Reviewed – 16th June 2018
“There is a lovely use of actors amongst the audience members which adds another layer to the piece”
When I arrive I am given a sticker with a number and a colour on and sent to the corresponding chair by one of the evening’s hosts, Ruth. The show is opened by our second host, Jim, who greets us with a comedy song – always a good start. This is an interactive dating experience with a difference, inclusive and not driven by stereotypical romantic ideas but rather by a desire to connect. It is interspersed by personal stories from planted cast members about why they are here, including the underlying story of host Jim and his divorced Dad.
There is a lovely use of actors amongst the audience members which adds another layer to the piece as we are perpetually kept guessing as to who is an actor and who is an audience member. Their personal stories add a really lovely element but with more time it would have been nice to see Jim and his Dad’s arch more fully developed and resolved.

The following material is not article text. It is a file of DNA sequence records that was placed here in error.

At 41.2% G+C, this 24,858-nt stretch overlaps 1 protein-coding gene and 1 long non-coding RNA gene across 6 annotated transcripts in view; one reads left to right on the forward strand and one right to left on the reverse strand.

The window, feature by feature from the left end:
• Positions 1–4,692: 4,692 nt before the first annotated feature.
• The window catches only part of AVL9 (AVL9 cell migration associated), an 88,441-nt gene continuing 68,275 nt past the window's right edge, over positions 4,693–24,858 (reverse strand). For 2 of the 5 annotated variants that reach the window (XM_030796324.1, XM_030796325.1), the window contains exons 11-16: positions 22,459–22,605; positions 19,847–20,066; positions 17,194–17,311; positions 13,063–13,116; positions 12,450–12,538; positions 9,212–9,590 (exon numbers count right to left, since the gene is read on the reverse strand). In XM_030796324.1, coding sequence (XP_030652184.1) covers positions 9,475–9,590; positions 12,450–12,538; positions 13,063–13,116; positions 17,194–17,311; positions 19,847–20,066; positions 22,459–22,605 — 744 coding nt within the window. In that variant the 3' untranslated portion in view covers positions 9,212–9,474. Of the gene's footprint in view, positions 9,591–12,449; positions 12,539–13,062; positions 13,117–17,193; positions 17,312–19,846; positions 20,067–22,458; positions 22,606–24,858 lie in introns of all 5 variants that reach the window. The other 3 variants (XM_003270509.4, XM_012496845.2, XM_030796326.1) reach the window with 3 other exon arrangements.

In a city that is often described as overwhelming and isolating, ‘Kiss Chase’ is a lovely idea that aims to create a space for connection. Unfortunately, the time spent with each person is so brief that it is hard to establish any real connection in this time. The option to stay connected or not with your partner of the moment, whilst phrased really well, is still laced with a strange pressure, particularly when you have to fill out this form still seated next to them, and I’m not sure how necessary it is for the furthering of the piece.
The most affecting moment of the piece was when an audience member chose to share an experience of a friend’s support during a breakup she went through. It is credit to the production that they were able to create a space where someone felt comfortable disclosing something so personal so honestly, and this piece would benefit from facilitating this space of honesty and trust further, to allow for more of these moments.
This is a really fun idea delivered by a strong cast, but it has some way to go in its development to ensure that its aspirational aims are successfully fulfilled to their potential.
Reviewed by Amelia Brown
The Bunker until 7th July
Previously reviewed at this venue